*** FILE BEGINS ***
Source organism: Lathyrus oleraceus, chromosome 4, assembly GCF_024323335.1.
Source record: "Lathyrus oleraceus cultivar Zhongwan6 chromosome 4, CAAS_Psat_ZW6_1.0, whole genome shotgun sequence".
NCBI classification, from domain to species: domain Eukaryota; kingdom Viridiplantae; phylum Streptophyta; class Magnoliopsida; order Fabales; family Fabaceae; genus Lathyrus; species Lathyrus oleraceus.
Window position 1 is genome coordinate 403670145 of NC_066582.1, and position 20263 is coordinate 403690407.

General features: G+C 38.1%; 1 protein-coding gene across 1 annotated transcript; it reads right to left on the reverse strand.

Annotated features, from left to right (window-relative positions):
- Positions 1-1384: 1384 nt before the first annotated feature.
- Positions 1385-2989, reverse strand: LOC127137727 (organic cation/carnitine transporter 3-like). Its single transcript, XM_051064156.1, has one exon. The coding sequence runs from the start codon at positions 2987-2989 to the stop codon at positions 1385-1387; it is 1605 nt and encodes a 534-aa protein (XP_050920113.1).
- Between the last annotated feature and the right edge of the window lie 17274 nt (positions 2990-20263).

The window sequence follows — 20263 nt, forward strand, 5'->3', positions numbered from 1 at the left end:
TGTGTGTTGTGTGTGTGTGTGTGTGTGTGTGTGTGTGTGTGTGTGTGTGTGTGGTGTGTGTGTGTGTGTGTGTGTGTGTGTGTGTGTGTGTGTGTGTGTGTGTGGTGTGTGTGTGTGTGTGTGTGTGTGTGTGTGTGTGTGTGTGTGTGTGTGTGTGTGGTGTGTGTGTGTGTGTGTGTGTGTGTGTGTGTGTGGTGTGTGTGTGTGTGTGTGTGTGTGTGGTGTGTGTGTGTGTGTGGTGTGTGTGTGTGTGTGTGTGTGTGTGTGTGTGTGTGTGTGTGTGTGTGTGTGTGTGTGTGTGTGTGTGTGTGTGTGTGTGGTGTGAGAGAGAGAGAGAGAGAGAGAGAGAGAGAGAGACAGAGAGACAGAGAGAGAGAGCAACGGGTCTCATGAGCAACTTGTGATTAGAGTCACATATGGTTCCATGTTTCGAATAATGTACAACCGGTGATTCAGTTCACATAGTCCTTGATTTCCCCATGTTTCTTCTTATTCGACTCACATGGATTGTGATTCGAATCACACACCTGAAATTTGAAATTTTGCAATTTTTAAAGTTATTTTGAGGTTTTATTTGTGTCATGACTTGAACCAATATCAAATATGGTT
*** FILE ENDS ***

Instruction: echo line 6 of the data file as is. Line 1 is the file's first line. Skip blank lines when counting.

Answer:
Annotated features, from left to right (window-relative positions):